ENNISKILLEN, Northern Ireland - The European Union and the United States on Monday launched long-awaited formal negotiations to create what would be the world's biggest ever free-trade area.
U.S. President Barack Obama said the first round of negotiations on a pact aimed at creating jobs and boosting the fragile global economy would take place in Washington next month.
Speaking just before the start of the G8 summit in Lough Erne, Northern Ireland, British Prime Minister David Cameron said: "We are talking about what could be the biggest bilateral deal in history."
"This is a once-in-a-generation prize and we are determined to seize it."
Process Could Take Two Years
The process is expected to take up to two years, an ambitious target for such complex international talks.
Obama said the deal "will support hundreds of thousands of jobs on both sides of the ocean."
"There are going to be sensitivities on both sides... but if we can look beyond the narrow concerns to stay focused on the big picture... I'm hopeful we can achieve [a deal]."
The U.S. president said reaching an agreement "will be a priority of mine and my administration."
If a free-trade agreement (FTA) can be reached, it would be the world's largest: Trade in goods between the United States and the 27-country EU last year was worth some 500 billion euros ($670 billion), with another 280 billion euros in services and trillions in investment flows.
The EU says establishing a free-trade agreement would add about 119 billion euros annually to the EU economy, and 95 billion euros for the United States.
The head of the EU executive, Jose Manuel Barroso, speaking at the same news conference, said a deal could create "huge economic benefits."
"These negotiations will not always be easy, but I am sure they will be worth it," Barroso said. "The current economic climate requires us to join forces and to do more with less."
Barroso said they would "move fast" to seal the deal.
France Takes Hard Line Against Hollywood
Negotiations will start despite a hard line by France to protect its cherished film and culture sectors from Hollywood, which is seen as potentially offering a bargaining chip to the U.S. side.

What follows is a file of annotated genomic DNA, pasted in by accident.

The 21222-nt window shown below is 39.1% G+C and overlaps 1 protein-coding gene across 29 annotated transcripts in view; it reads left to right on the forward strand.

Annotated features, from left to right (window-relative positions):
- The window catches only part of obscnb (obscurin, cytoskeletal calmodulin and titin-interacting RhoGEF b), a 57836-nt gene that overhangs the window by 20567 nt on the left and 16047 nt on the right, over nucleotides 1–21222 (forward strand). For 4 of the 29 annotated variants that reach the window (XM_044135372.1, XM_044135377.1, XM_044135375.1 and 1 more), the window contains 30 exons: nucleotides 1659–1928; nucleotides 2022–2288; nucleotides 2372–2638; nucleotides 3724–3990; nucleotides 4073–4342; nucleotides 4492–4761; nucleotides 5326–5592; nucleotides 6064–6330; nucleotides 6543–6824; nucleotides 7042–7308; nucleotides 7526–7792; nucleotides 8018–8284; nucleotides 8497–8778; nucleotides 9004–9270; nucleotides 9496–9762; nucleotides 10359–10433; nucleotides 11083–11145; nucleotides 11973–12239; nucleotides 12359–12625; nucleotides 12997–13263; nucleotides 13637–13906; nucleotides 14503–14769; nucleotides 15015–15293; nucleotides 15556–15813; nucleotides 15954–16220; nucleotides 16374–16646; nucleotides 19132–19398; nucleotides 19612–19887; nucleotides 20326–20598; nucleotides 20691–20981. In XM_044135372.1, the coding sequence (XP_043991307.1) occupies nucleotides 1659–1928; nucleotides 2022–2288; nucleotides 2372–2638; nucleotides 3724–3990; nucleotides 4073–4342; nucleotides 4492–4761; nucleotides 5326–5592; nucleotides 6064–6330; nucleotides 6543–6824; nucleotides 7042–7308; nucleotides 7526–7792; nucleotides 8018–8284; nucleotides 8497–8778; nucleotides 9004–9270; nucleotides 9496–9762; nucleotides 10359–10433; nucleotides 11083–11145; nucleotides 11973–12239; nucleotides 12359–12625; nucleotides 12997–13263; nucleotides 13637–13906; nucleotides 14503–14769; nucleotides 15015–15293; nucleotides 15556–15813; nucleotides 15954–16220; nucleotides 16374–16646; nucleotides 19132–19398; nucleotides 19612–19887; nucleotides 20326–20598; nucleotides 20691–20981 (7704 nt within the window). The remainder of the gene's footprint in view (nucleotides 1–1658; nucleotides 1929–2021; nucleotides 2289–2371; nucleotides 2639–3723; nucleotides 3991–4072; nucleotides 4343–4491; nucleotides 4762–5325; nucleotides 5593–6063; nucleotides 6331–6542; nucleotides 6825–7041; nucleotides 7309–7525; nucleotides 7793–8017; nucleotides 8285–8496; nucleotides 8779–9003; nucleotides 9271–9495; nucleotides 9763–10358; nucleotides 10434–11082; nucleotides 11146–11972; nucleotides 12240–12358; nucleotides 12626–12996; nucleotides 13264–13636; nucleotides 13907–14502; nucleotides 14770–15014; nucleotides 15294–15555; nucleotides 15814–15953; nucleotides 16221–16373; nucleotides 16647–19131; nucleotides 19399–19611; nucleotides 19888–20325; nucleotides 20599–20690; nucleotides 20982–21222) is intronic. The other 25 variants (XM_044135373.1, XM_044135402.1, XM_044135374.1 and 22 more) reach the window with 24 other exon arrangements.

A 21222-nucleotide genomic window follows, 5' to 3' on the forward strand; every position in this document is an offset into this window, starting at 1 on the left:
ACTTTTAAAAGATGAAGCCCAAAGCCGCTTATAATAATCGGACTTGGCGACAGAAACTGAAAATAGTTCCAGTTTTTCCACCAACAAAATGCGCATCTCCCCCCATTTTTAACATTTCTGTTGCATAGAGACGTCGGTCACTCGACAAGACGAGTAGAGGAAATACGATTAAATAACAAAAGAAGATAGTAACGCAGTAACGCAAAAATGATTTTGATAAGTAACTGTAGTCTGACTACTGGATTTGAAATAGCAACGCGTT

A compromise was struck in tense talks in Luxembourg only on Friday.
France insisted that the audiovisual sector be excluded from the negotiations, and after 13 hours of talks a compromise was reached agreeing to Paris' demand while stating that the European Commission could come back on the question if necessary.
Barroso had earlier weighed in with an unusually outspoken criticism of France for its "reactionary" behavior to defend its audiovisual and cultural industry.
French President Francois Hollande reacted spikily as he arrived at the summit.
"I do not want to believe that the president of the European Commission could have made these statements on France," he told reporters.
France jealously guards its cultural sector: French television stations are required to air at least 40% home-produced content, with another 20% coming from Europe before American TV soap operas even get a look in.
Cinema-goers pay a levy on each ticket to help fund the French film industry, which many believe could not survive without such support in the face of Hollywood's dominance.
Early Bargaining Chip at Risk
EU officials have repeatedly warned that excluding any economic sector could hand the United States an early bargaining chip in what promise to be tough negotiations.
Washington says no areas should be excluded from the talks although there have been reports that it may seek an exception for some financial services.
European Council president Herman Van Rompuy said it was essential to overcome any differences as both Europe and America face the challenge of a rising Asia.
"This is of key strategic significance. Ladies and gentlemen, the Atlantic is not the past, it is also the future," he said.
"And that's why we are impatient to start, although that we know that negotiations won't be a smooth ride. Obviously, there are and will be sensitive issues on each side.
"I am confident we will find solutions -- there is too much at stake."
Copyright Agence France-Presse, 2013